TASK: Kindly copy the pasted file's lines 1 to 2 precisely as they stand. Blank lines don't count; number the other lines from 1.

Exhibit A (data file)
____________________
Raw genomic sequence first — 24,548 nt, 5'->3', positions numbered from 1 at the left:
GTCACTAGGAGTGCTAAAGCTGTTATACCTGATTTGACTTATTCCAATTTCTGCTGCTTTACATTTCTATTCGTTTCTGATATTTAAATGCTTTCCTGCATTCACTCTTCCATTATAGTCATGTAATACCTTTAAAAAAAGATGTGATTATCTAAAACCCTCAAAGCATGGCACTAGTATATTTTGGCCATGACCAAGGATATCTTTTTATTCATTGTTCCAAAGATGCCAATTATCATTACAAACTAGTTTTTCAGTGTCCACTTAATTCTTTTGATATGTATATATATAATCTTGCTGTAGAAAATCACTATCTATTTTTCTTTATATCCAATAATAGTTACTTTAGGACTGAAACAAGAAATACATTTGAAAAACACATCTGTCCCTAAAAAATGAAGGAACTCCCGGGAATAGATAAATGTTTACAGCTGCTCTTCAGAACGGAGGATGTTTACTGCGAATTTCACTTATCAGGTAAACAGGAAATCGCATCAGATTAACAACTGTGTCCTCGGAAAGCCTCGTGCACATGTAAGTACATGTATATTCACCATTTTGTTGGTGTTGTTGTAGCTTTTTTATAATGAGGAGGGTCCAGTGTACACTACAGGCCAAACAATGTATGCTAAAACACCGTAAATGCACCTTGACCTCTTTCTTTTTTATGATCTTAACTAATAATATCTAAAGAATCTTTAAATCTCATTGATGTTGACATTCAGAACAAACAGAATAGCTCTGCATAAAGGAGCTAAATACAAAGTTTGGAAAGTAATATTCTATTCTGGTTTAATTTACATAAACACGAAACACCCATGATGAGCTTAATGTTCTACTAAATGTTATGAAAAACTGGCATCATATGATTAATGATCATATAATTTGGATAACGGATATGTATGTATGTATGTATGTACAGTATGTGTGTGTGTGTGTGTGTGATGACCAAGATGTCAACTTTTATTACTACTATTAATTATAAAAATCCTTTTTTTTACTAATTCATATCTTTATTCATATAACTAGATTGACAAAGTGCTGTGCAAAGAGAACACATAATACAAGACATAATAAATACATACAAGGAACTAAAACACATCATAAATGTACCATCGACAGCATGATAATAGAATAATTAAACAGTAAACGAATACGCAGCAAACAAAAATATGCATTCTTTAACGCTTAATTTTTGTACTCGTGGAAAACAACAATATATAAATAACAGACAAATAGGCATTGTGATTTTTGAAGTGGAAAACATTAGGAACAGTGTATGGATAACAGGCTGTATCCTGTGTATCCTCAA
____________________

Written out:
Raw genomic sequence first — 24,548 nt, 5'->3', positions numbered from 1 at the left:
GTCACTAGGAGTGCTAAAGCTGTTATACCTGATTTGACTTATTCCAATTTCTGCTGCTTTACATTTCTATTCGTTTCTGATATTTAAATGCTTTCCTGCATTCACTCTTCCATTATAGTCATGTAATACCTTTAAAAAAAGATGTGATTATCTAAAACCCTCAAAGCATGGCACTAGTATATTTTGGCCATGACCAAGGATATCTTTTTATTCATTGTTCCAAAGATGCCAATTATCATTACAAACTAGTTTTTCAGTGTCCACTTAATTCTTTTGATATGTATATATATAATCTTGCTGTAGAAAATCACTATCTATTTTTCTTTATATCCAATAATAGTTACTTTAGGACTGAAACAAGAAATACATTTGAAAAACACATCTGTCCCTAAAAAATGAAGGAACTCCCGGGAATAGATAAATGTTTACAGCTGCTCTTCAGAACGGAGGATGTTTACTGCGAATTTCACTTATCAGGTAAACAGGAAATCGCATCAGATTAACAACTGTGTCCTCGGAAAGCCTCGTGCACATGTAAGTACATGTATATTCACCATTTTGTTGGTGTTGTTGTAGCTTTTTTATAATGAGGAGGGTCCAGTGTACACTACAGGCCAAACAATGTATGCTAAAACACCGTAAATGCACCTTGACCTCTTTCTTTTTTATGATCTTAACTAATAATATCTAAAGAATCTTTAAATCTCATTGATGTTGACATTCAGAACAAACAGAATAGCTCTGCATAAAGGAGCTAAATACAAAGTTTGGAAAGTAATATTCTATTCTGGTTTAATTTACATAAACACGAAACACCCATGATGAGCTTAATGTTCTACTAAATGTTATGAAAAACTGGCATCATATGATTAATGATCATATAATTTGGATAACGGATATGTATGTATGTATGTATGTACAGTATGTGTGTGTGTGTGTGTGTGATGACCAAGATGTCAACTTTTATTACTACTATTAATTATAAAAATCCTTTTTTTTACTAATTCATATCTTTATTCATATAACTAGATTGACAAAGTGCTGTGCAAAGAGAACACATAATACAAGACATAATAAATACATACAAGGAACTAAAACACATCATAAATGTACCATCGACAGCATGATAATAGAATAATTAAACAGTAAACGAATACGCAGCAAACAAAAATATGCATTCTTTAACGCTTAATTTTTGTACTCGTGGAAAACAACAATATATAAATAACAGACAAATAGGCATTGTGATTTTTGAAGTGGAAAACATTAGGAACAGTGTATGGATAACAGGCTGTATCCTGTGTATCCTCAA